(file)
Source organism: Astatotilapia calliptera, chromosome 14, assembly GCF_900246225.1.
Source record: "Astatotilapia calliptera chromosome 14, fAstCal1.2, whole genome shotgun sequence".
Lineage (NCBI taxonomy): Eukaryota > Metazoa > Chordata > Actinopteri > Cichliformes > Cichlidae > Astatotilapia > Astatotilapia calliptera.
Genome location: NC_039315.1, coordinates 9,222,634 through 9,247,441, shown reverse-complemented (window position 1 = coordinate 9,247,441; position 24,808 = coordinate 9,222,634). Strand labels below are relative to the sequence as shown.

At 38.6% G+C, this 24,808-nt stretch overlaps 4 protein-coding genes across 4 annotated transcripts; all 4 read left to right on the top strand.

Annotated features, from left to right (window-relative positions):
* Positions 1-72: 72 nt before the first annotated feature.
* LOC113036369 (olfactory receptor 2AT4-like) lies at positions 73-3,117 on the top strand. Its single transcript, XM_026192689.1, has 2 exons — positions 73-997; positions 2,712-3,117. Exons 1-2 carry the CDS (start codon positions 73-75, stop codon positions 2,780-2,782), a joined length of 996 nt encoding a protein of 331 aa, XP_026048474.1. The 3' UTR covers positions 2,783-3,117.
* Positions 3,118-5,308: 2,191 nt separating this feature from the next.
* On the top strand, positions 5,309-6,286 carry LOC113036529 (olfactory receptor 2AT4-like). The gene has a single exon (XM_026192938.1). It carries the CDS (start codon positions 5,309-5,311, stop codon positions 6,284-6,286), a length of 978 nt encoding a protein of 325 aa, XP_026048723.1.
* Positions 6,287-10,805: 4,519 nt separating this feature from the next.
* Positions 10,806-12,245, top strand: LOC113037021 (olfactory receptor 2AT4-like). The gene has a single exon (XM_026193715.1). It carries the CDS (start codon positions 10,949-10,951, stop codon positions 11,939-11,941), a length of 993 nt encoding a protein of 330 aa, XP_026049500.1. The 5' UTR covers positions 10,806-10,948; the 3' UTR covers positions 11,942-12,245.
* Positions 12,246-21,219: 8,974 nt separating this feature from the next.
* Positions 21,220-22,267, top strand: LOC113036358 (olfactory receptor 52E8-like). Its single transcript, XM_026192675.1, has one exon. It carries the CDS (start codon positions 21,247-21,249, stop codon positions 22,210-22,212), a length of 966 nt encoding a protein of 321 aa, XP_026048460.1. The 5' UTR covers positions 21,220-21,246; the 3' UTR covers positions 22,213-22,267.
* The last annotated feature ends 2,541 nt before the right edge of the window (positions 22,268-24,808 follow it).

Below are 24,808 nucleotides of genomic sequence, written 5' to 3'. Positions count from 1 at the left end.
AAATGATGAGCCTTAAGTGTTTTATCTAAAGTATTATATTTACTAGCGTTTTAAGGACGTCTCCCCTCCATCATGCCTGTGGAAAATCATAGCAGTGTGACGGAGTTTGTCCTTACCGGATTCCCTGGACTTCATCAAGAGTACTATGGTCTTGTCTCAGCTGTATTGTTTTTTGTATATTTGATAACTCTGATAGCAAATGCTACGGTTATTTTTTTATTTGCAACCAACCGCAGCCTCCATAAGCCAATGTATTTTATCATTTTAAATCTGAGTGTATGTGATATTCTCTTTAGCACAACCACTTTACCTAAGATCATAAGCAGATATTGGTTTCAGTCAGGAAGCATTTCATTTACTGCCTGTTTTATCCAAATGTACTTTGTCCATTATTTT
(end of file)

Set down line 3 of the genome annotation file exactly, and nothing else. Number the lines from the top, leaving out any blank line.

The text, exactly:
Lineage (NCBI taxonomy): Eukaryota > Metazoa > Chordata > Actinopteri > Cichliformes > Cichlidae > Astatotilapia > Astatotilapia calliptera.